More London Riverside is great fun to explore with your camera.  You’ll find plenty of photo opportunities if you love modern glass architecture and pavement.  Situated on the River Thames with Tower Bridge in full unobstructed view, More London will keep you busy with your camera for hours.  The Tower of London, The City of London and H.M.S. Belfast are in full view offering you even more ways to capture this great city.  Is More London Riverside one of the best places to photograph London?  Oh, absolutely.

More London also named London Bridge City, is a privately owned development on the south bank of the River Thames, immediately south-west of Tower Bridge in London.  The southern exit is on Tooley Street.

It includes the City Hall, a sunken amphitheatre called The Scoop, office blocks, shops, restaurants, cafes, and a pedestrianized area containing open-air sculptures and water features, including fountains lit by coloured lights. The Hilton London Tower Bridge hotel opened in September 2006.

More London is 13 acres (53,000 m2) in size and has planning consent for 3,000,000 square feet (280,000 m2) of mixed-use space, of which up to two million square feet will be offices, accommodating up to 20,000 people. The buildings were designed by Foster and Partners architects and some are still under construction.

Where is More London Riverside?  How do I get to More London Riverside?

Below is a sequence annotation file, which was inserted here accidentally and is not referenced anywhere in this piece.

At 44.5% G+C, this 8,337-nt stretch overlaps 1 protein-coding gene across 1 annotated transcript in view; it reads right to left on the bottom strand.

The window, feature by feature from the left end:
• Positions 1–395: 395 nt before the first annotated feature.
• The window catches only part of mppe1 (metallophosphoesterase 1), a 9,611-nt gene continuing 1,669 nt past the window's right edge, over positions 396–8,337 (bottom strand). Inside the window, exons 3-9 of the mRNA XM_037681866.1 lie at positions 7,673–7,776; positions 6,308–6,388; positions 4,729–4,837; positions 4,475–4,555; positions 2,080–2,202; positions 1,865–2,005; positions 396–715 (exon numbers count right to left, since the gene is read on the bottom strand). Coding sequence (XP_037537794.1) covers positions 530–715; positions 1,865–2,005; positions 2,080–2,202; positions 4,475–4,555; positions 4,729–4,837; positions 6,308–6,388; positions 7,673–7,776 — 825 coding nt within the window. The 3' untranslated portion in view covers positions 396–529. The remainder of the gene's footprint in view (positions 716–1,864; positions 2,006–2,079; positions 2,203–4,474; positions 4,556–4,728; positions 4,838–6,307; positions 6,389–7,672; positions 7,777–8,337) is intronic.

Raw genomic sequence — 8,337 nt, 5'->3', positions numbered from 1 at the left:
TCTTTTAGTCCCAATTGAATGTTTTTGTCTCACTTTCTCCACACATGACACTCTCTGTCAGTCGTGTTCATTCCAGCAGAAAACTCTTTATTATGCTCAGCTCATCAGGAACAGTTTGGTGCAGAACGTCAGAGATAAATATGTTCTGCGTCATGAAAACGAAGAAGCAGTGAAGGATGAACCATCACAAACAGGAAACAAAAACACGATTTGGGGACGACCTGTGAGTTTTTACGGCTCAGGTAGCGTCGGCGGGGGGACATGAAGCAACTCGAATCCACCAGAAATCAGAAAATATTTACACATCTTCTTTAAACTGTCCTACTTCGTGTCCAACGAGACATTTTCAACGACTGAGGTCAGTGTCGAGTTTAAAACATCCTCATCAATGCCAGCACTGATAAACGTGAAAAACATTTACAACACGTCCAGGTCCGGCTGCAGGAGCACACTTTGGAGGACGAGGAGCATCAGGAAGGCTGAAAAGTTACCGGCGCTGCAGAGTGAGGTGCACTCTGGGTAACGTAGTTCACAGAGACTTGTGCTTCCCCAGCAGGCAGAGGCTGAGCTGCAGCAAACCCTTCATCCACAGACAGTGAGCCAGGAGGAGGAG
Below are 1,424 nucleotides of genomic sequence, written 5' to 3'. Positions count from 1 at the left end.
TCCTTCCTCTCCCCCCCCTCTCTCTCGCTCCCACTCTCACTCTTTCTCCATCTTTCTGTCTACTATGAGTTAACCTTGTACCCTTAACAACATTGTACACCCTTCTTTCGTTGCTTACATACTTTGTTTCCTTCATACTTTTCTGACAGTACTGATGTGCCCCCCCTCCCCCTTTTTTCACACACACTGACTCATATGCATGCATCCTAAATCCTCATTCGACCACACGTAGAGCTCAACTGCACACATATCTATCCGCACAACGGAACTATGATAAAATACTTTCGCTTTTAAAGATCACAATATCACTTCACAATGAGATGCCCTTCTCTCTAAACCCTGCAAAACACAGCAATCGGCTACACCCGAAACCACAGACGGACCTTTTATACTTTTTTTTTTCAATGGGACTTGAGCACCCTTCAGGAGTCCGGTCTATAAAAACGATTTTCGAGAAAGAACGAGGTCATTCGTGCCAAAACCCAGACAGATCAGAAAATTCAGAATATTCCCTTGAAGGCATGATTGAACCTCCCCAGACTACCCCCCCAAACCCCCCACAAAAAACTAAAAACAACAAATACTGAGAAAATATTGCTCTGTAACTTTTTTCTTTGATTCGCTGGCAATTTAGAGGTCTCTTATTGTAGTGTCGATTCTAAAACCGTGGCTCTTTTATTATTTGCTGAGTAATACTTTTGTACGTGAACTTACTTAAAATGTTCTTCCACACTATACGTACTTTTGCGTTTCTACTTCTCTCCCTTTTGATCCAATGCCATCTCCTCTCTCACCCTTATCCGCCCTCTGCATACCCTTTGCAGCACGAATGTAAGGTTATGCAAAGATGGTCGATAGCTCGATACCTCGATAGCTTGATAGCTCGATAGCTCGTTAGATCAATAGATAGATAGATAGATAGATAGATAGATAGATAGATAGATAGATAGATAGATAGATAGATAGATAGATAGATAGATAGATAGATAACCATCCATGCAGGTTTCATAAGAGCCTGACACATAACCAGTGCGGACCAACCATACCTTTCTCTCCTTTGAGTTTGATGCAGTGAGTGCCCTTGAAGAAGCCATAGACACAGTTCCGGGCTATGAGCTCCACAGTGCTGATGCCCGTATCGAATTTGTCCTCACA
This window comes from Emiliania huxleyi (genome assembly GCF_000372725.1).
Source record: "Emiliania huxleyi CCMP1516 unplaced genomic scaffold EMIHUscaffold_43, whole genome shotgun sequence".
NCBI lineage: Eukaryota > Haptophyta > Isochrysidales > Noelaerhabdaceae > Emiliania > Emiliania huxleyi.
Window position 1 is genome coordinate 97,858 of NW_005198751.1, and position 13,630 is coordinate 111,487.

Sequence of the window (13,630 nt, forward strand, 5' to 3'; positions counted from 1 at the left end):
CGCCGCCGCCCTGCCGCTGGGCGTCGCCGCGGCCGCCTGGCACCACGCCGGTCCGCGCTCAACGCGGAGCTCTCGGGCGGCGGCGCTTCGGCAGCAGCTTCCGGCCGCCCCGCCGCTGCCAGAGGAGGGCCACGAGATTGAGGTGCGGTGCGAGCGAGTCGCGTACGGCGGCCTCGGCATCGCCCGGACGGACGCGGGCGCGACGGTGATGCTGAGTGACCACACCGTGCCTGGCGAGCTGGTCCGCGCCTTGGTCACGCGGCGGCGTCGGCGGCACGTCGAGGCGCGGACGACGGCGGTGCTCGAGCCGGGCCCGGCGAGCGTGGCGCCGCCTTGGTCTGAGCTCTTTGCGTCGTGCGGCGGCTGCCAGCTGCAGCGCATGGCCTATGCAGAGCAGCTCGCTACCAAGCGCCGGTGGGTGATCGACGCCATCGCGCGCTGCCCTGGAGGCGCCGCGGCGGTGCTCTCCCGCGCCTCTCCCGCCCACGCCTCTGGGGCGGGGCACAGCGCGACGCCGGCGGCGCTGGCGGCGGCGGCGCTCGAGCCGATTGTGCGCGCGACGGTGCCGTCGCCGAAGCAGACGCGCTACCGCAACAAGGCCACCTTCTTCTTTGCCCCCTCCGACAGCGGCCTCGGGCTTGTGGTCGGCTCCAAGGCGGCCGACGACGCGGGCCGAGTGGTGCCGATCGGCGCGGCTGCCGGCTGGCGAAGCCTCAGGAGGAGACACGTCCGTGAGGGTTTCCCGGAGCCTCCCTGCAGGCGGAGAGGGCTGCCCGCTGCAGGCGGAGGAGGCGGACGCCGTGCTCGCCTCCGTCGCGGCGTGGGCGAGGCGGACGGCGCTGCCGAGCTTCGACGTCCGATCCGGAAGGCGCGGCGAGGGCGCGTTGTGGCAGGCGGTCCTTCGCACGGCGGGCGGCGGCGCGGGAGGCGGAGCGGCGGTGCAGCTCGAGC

More London Riverside GPS Coordinates ::  51.5056821, -0.0832896

Five minutes after arriving on the main island of Venice I thought I was lost.  In fact, I wondered if I’d find my way anywhere much less back to the hotel.  The myriad of bridges over canals, the narrow alleys twisted, turned and led me around far too many corners then confused my sense of direction.  I kept walking and picking out landmarks though there was no guarantee I’d return the same way.  

Eventually, I arrived at St Mark’s Square and this is when my heart melted.  I fell in love.    My love affair with Venice continues today and I’ve visited countless times.  I still get turned around every so often though my heart doesn’t race like that first time.  Moving forward always lands me at or near the place I want to be.

My Best Suggestions To Discover The Magic of Venice ::

::  Take a water taxi from the airport to your hotel in Venice.